Edinburgh Fringe 2023
You wait years for a musical about Alan Turing and then two arrive at the Edinburgh Fringe in the same year. This one, Alan Turing : A Musical Biography at Paradise in Augustines does what the title suggests and gives us a competent potted biography of Turing’s life from school to death, told through songs and short scenes.
Just two actors tell us Turing’s story. Alan Turing is very capably played by Joe Bishop and Zara Cooke adeptly plays Andrea and multiple other roles, both of them singing the seven or so songs mostly in two part harmony very effectively. Turing’s life is well documented, not least in the acclaimed feature film, The Imitation Game, making the details of his adult life and career especially well known. This show is a very competent and professional staging in all aspects of this trot through Turing’s life.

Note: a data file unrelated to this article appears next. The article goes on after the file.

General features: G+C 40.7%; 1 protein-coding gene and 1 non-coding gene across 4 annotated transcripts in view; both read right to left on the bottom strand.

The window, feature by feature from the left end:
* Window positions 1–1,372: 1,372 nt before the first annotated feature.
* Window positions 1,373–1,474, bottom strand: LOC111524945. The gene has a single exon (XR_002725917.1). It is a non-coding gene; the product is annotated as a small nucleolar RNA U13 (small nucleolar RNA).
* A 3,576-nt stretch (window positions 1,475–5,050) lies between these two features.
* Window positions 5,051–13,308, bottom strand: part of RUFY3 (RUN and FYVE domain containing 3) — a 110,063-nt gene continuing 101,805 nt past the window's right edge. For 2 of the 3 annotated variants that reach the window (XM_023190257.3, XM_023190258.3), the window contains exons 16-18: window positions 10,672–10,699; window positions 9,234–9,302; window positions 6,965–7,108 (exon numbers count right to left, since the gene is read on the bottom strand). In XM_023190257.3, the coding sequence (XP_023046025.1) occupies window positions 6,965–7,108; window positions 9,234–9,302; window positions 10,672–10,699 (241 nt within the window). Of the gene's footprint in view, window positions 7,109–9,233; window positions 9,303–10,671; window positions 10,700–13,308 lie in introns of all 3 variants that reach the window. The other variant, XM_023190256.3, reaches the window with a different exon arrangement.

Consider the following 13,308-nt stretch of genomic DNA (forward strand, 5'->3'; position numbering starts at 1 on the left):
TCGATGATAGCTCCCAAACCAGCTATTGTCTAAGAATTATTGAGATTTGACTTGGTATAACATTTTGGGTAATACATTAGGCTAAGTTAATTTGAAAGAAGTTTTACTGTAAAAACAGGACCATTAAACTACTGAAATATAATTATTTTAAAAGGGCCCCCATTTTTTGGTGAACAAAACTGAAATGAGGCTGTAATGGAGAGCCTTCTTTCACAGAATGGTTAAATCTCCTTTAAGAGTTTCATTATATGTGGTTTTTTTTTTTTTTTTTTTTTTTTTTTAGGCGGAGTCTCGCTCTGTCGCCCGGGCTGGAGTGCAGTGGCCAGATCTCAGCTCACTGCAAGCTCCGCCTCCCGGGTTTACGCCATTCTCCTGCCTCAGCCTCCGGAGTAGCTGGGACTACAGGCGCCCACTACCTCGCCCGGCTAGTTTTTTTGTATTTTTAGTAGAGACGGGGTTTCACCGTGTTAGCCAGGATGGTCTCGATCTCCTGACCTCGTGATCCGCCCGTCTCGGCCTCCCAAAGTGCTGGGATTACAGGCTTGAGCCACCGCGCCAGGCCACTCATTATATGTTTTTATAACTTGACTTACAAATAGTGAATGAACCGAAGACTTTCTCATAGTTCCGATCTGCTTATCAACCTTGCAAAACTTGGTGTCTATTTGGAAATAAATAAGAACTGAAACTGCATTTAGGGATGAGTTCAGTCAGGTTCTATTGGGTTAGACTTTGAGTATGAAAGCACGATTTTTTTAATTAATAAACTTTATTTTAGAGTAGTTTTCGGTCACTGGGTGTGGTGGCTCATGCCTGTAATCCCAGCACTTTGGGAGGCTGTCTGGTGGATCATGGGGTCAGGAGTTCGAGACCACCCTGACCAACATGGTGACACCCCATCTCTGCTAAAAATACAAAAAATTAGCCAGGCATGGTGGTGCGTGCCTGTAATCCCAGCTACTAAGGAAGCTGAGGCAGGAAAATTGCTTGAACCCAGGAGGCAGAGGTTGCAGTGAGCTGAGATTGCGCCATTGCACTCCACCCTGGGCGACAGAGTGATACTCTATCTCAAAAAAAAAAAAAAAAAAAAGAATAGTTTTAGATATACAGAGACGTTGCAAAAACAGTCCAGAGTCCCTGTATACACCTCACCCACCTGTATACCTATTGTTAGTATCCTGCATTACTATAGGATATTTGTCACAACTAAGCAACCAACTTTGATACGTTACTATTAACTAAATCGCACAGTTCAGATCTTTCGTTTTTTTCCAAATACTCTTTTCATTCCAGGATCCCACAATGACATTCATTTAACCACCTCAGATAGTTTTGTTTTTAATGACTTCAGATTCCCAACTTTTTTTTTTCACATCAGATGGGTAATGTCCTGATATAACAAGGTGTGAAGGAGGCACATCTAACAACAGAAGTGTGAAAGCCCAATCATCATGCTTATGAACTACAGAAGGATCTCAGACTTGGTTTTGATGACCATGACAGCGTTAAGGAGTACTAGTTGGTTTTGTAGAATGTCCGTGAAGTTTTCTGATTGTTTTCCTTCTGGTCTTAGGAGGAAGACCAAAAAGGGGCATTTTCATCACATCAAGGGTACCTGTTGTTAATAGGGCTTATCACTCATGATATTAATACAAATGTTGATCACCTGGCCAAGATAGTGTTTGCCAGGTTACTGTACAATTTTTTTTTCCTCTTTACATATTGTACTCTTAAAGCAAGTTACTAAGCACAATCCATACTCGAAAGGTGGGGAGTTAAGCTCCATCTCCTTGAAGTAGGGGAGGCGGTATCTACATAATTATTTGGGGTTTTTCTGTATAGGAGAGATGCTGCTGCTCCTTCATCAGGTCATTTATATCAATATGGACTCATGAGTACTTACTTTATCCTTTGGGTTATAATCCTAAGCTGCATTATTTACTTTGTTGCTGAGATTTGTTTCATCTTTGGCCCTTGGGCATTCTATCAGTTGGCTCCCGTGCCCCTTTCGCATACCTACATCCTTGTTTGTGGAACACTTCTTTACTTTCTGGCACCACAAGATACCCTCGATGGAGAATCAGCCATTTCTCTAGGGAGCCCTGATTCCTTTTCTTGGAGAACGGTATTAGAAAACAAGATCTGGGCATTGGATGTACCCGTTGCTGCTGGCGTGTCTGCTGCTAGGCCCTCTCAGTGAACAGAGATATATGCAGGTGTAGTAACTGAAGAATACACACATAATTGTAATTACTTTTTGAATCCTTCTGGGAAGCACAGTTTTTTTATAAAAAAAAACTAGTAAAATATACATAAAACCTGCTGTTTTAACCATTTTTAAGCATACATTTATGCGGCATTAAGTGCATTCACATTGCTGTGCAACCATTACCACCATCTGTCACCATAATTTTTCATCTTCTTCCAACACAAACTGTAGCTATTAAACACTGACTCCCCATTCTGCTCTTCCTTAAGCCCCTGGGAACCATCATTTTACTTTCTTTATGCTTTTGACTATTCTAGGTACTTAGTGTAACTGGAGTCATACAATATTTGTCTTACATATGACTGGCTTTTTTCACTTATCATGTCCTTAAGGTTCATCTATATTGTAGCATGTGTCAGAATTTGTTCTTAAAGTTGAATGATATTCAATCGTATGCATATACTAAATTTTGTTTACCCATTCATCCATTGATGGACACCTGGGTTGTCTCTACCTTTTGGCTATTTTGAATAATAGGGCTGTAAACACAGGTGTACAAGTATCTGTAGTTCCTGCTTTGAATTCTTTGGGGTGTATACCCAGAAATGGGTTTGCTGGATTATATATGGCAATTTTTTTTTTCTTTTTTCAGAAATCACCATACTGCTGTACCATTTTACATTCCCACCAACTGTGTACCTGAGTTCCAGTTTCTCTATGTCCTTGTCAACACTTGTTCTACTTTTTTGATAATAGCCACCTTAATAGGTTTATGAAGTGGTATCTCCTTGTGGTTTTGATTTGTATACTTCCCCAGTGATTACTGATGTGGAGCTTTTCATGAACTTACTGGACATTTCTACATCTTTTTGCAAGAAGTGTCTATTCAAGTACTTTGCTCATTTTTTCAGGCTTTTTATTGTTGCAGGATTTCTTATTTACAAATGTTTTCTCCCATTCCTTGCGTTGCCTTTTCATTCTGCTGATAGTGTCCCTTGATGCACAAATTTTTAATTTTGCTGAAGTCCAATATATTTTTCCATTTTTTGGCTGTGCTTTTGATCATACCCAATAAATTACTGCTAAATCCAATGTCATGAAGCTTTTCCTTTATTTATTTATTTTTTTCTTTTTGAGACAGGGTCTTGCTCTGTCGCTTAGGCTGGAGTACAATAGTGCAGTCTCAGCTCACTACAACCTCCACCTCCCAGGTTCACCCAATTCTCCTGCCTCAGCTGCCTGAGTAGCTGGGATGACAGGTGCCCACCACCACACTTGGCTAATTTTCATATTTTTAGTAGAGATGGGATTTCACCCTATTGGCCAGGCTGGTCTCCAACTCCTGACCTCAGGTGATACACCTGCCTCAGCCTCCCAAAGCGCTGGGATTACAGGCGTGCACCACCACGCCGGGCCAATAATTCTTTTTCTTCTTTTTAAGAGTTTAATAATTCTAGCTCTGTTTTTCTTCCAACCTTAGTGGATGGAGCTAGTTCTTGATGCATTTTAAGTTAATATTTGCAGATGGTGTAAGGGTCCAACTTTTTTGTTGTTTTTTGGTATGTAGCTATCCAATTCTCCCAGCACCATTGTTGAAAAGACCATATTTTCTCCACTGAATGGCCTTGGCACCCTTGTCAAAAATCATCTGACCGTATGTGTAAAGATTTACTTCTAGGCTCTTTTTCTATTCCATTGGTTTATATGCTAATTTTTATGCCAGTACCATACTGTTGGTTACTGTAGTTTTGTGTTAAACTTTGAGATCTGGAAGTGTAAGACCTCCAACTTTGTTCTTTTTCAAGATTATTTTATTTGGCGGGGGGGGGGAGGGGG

Having produced and directed many biographical plays myself over the years, I recognise the dilemma. Does one try to tell the whole life story of your subject, in this case in just 65 minutes? Or, does one choose a particularly seminal moment or event(s) in their life which one tells in much greater detail and which symbolise and capture the essence of who the person was and allows us to see the person up close. I have always opted for the latter and I wish this production had too. Given it is musical theatre and has songs, this allowed even less time for scenes that tell us the story. This choice of telling the whole life story inevitably meant a whistle stop tour through a list of the significant moments of his life. Consequently, Joan Greening’s script gives us few surprises or deep insights into this well-known life beyond a bullet point list of life events. There is even less time for the fascinating tribulations of his Enigma Code breaking and conviction for homosexuality in later life, as the first 50% of the production concentrates on his school and university life. A much more inventive structure than a chronological plodding through an already well-documented life would have given a chance for something richer and deeper. More time was lost on a fictitious biographer character agonising and singing about winning an award for her Turing biography, which could have been time spent on the grippingly unique aspects of Turing’s life ; being a hero and a criminal at the same time. This was squeezed into the last ten minutes. The word homosexual was used once and gay less than a handful of times, only in the final few minutes, making me feel that Turing’s sexuality was an awkward reality for the creators. What is unique and fascinating is Turing’s adult life and the massive contradiction between his genius and heroism and subsequent punishment, all of which was hurriedly summarised in the final short scenes. Joel Goodman and Jan Osborne’s music and songs are professional and competent but do not sparkle musically or lyrically. As an introductory overview of the main events in Turing’s life it delivers a professional, methodical hour of musical theatre; as an emotional, passionate exploration of a massive injustice to a national gay hero, it only hints at it in the closing minutes. I was left wishing that ratio had been reversed.